Our True Shelter Amidst Impermanence and Death
(this blog is recorded on the full page: quick time player needed)
Recently three devotees of Krishna were tragically killed in a car accident near Alachua, Florida, and this short poem was my response. I wanted to wait some time before publishing this, to at least let the grieving process begin for those directly involved. Spiritual philosophy will eventually soothe, but if presented without compassion, and prematurely, it can make healing more difficult in the short term. In spite of our human grief or sadness at such events, in the larger scheme of things, they are meant to help us examine our own mortality, the shortcomings of matter, and the fact that we have to leave behind everything material at death. It is natural that this is easier as we age, and seem to be materially closer to death, but one of these devotees was in his twenties, and newly married. Old means, one will soon die. Thus we can question, since we don’t know who among us will die sooner, who among us is old?
My teacher, Shrila Prabhupada, encouraged us to keep death before us, not in a morbid sense, but in the sense that life can be finished at any moment, with or without specific notice. Therefore, we have to all be serious about our spiritual life by giving it the attention and heart it requires. We don’t want to only have “smasana-vairagya,”or the detachment that may come at a cemetery or place of cremation (or at a funeral). Ideally, to fully live in the present, and for a spiritual purpose, we should have a constant remembrance that any day could be our last in our current body. By reading books like the Bhagavad Gita, or other traditional Gaudiya Vaishnava literature, we are meant to remember, and thus act to revive, our true eternal spiritual nature, even as we have to maintain our bodies, and deal with our material desires and aspirations. Our spiritual interest is meant to inform all of our other interests and activities.
Wise persons remember
only the soul is stable
the “solid” ground moves
then changing to another aspect
matter transforms, is plastic
we miss obvious implications
blinded by sensual pursuits
the status quo appears real:
when sand castles are home
at high tide, we cry
angrily screaming: “Why this, God?”
Illusion takes much for granted:
the heart beats, brain functions,
we breathe without thinking,
our car safely transports—
in an instant destiny strikes
vital symptoms flatline
four wheels, a killing machine
unsought, merciful wake-up call
the Gita’s so-called basics
take on new relevancy.
Matter can’t fulfill the soul
wanting permanent bliss
only Krishna touches our heart
pain, old age, death, teach us
that we must become aware
expecting the unexpected
preventing complacency, distraction—
insufficient to be a casual devotee
if death catches us unaware, attached.
Are we actually ready to let go
accumulated baggage, everything external?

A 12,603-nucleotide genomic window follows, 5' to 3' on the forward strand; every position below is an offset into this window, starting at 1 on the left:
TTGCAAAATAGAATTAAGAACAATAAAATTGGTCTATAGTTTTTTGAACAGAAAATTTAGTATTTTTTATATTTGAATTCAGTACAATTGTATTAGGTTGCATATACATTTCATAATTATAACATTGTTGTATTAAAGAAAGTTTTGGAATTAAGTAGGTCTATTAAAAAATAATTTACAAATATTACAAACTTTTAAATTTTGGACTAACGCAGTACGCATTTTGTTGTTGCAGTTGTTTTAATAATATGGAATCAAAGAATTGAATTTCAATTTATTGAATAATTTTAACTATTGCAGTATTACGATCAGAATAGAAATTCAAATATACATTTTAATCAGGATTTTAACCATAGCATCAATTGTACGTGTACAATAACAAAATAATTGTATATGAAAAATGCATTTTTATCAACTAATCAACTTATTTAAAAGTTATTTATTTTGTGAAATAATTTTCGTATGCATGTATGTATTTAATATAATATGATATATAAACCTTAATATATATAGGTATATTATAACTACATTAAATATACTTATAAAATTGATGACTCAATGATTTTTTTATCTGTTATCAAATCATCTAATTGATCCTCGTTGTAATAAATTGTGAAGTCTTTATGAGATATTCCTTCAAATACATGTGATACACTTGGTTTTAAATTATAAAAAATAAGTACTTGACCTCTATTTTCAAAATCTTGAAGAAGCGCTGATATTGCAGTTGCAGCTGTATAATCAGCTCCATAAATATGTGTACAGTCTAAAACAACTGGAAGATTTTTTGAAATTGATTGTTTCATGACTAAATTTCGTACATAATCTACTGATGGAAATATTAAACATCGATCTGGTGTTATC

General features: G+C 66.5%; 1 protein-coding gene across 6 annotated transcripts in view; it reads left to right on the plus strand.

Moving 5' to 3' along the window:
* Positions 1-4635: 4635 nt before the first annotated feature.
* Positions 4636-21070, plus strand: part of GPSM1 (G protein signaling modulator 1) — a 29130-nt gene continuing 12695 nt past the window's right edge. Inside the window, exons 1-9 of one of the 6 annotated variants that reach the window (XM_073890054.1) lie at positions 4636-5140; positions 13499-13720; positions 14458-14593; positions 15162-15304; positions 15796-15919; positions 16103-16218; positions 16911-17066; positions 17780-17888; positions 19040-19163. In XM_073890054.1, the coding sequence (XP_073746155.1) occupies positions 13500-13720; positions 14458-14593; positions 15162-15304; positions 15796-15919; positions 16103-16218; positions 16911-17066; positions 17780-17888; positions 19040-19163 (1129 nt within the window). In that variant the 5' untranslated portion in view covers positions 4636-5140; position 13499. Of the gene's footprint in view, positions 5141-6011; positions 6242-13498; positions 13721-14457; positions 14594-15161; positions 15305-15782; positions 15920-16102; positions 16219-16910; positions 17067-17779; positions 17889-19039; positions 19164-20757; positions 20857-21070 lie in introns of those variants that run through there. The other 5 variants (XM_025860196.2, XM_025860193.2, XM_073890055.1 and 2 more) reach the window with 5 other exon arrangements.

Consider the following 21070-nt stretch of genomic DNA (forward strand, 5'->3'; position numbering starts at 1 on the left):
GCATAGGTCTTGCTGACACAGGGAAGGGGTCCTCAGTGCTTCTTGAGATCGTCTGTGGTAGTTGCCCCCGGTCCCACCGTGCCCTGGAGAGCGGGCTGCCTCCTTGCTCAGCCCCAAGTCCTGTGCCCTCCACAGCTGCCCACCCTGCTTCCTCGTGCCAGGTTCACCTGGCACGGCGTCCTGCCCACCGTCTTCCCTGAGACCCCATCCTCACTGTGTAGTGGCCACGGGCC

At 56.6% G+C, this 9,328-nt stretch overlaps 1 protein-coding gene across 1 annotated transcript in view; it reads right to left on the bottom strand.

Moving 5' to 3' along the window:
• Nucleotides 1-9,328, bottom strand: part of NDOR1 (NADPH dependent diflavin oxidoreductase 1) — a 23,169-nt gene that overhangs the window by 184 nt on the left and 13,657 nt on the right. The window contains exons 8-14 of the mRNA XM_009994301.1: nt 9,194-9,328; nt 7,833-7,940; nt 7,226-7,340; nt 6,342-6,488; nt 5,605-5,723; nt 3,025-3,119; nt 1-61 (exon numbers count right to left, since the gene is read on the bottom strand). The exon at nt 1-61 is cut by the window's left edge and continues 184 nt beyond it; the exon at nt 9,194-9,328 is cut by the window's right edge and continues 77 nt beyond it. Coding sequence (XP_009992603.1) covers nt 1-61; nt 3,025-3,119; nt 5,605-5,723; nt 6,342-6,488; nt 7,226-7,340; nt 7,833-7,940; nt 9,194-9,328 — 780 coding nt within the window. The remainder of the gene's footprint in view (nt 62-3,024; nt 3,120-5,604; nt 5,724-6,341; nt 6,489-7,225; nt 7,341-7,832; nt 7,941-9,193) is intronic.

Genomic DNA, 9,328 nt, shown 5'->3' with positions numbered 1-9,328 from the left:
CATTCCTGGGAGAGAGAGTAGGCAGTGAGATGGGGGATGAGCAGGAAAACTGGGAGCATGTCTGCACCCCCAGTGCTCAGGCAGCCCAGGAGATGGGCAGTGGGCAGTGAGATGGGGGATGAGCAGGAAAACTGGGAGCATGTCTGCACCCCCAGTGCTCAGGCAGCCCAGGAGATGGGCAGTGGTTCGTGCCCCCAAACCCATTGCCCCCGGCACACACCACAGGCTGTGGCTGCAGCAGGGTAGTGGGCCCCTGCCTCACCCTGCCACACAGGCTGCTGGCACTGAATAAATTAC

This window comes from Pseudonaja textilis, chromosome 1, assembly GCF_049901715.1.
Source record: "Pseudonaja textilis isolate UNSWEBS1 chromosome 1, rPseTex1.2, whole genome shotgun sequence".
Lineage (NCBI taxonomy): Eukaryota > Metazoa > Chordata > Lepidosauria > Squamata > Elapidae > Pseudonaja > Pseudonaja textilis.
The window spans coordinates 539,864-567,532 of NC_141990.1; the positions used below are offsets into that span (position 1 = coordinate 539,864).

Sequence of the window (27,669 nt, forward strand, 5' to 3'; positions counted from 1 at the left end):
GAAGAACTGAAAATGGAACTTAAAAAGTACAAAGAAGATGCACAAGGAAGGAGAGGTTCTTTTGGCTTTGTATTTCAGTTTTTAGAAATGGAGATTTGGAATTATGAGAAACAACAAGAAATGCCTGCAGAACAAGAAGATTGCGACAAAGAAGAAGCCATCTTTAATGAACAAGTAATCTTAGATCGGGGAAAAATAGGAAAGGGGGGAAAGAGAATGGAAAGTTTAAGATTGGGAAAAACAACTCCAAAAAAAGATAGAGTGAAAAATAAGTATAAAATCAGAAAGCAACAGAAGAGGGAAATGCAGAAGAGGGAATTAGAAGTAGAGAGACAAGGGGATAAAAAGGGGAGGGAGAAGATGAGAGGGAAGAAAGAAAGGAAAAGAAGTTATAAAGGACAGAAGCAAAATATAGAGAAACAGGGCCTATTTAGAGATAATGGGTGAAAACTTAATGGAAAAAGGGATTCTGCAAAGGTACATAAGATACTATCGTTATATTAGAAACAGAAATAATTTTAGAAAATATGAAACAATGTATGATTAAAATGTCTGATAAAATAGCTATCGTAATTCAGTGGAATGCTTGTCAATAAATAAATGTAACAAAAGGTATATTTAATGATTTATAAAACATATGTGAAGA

do we use things only to support bhakti?
hearing the spirit instead of our mind?
remembering the soul animates
while matter continually frustrates
everyone is about to die
so intensely call to Krishna in love—
at least pray and try to—
finding our unique way to
see Him as our true shelter
making this our life’s success.
I am reminded of a saying Prabhupada taught us: Rock-hay Krishna ma-ray ke/ ma-ray Krishna rock-hay ke. "He whom Krishna protects, no one can kill—but if Krishna wants to kill someone, no one can give him protection." While it is true that Krishna acts through his energies and agents to give everyone the natural consequences of their actions by the law of karma, devotees see the hand of Krishna behind everything. Thus, the important point here is that Krishna protects his devotees, though we have to consider the matter carefully, going beyond appearances. What His protection means may be questioned when someone, specifically a devotee, dies, apparently “untimely.” If we understand that our true identity is consciousness, or a spiritual spark of Krishna, that will help us to realize that while Krishna may protect our body, His lasting, and more important, protection is of our soul, as well as the spiritual progress we have made. Although we naturally give thanks to God when we, or a loved one, appears to be saved from death, we should also think of the value of His spiritual, and lasting, protection of our soul and our devotion. Krishna tells Arjuna, to declare it boldly that His devotee never perishes [spiritually that is]. (BG 9.31)
At some point, we all have to face life’s final exam, and leave this world behind. When we no longer want what the material world offers, then we no longer require to remain here. Devotees should be reassured that Krishna is our true well-wishing and loving friend. He is helping us to come to Him, even when, in life we suffer, are in pain, or feel any number of difficult human emotions. In bhakti, or Krishna consciousness, we are practicing to always remember Krishna in love. The spiritual vision is to perceive, or see Him, as our shelter, within everyone, and the sustaining reality in everything and every life event. In such awareness, all of life has meaning, and we look for the lessons. Then, when we are aware that we are about to have an accident, or face death, we will not be habituated to say “O s***” in anger, as my wife once did when driving with our son, Narayana, as a car crashed into hers, but we'll say “Hare Krishna,” as she was admonished by him to do! This is why the theme of my recent blog, “Practicing the Presence of God,” is so important. What we think of at death, due to attachment or desires, is where we go in the next life (BG 8.5 & 6). We can have what we want, if we actually know who we are, spiritually.